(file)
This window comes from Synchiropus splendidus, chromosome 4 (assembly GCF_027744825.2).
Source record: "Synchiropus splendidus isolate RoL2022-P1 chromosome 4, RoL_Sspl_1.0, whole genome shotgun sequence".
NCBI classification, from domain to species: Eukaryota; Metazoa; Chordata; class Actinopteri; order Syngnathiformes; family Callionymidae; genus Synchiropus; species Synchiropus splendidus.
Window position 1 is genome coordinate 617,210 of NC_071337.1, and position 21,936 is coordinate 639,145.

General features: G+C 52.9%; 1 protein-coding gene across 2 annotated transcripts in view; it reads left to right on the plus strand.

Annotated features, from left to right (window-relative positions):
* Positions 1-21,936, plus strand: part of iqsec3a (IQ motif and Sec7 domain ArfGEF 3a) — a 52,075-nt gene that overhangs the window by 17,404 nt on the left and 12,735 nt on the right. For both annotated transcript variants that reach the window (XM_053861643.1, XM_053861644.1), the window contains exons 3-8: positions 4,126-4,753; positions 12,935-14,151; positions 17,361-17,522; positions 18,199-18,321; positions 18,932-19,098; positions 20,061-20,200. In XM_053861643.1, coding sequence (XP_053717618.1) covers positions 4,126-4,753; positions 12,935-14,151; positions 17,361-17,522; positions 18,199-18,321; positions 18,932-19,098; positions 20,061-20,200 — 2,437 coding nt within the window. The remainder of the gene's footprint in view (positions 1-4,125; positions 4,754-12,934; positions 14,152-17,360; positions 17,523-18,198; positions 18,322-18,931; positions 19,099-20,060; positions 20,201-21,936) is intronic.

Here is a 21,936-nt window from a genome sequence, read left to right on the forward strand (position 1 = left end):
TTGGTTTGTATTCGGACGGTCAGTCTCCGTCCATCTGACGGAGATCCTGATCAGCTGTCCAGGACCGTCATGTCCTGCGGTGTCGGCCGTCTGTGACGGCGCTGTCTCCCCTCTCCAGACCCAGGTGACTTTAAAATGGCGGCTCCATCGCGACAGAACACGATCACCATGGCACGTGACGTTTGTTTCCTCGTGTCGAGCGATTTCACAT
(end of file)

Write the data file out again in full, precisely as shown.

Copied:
This window comes from Synchiropus splendidus, chromosome 4 (assembly GCF_027744825.2).
Source record: "Synchiropus splendidus isolate RoL2022-P1 chromosome 4, RoL_Sspl_1.0, whole genome shotgun sequence".
NCBI classification, from domain to species: Eukaryota; Metazoa; Chordata; class Actinopteri; order Syngnathiformes; family Callionymidae; genus Synchiropus; species Synchiropus splendidus.
Window position 1 is genome coordinate 617,210 of NC_071337.1, and position 21,936 is coordinate 639,145.

General features: G+C 52.9%; 1 protein-coding gene across 2 annotated transcripts in view; it reads left to right on the plus strand.

Annotated features, from left to right (window-relative positions):
* Positions 1-21,936, plus strand: part of iqsec3a (IQ motif and Sec7 domain ArfGEF 3a) — a 52,075-nt gene that overhangs the window by 17,404 nt on the left and 12,735 nt on the right. For both annotated transcript variants that reach the window (XM_053861643.1, XM_053861644.1), the window contains exons 3-8: positions 4,126-4,753; positions 12,935-14,151; positions 17,361-17,522; positions 18,199-18,321; positions 18,932-19,098; positions 20,061-20,200. In XM_053861643.1, coding sequence (XP_053717618.1) covers positions 4,126-4,753; positions 12,935-14,151; positions 17,361-17,522; positions 18,199-18,321; positions 18,932-19,098; positions 20,061-20,200 — 2,437 coding nt within the window. The remainder of the gene's footprint in view (positions 1-4,125; positions 4,754-12,934; positions 14,152-17,360; positions 17,523-18,198; positions 18,322-18,931; positions 19,099-20,060; positions 20,201-21,936) is intronic.

Here is a 21,936-nt window from a genome sequence, read left to right on the forward strand (position 1 = left end):
TTGGTTTGTATTCGGACGGTCAGTCTCCGTCCATCTGACGGAGATCCTGATCAGCTGTCCAGGACCGTCATGTCCTGCGGTGTCGGCCGTCTGTGACGGCGCTGTCTCCCCTCTCCAGACCCAGGTGACTTTAAAATGGCGGCTCCATCGCGACAGAACACGATCACCATGGCACGTGACGTTTGTTTCCTCGTGTCGAGCGATTTCACAT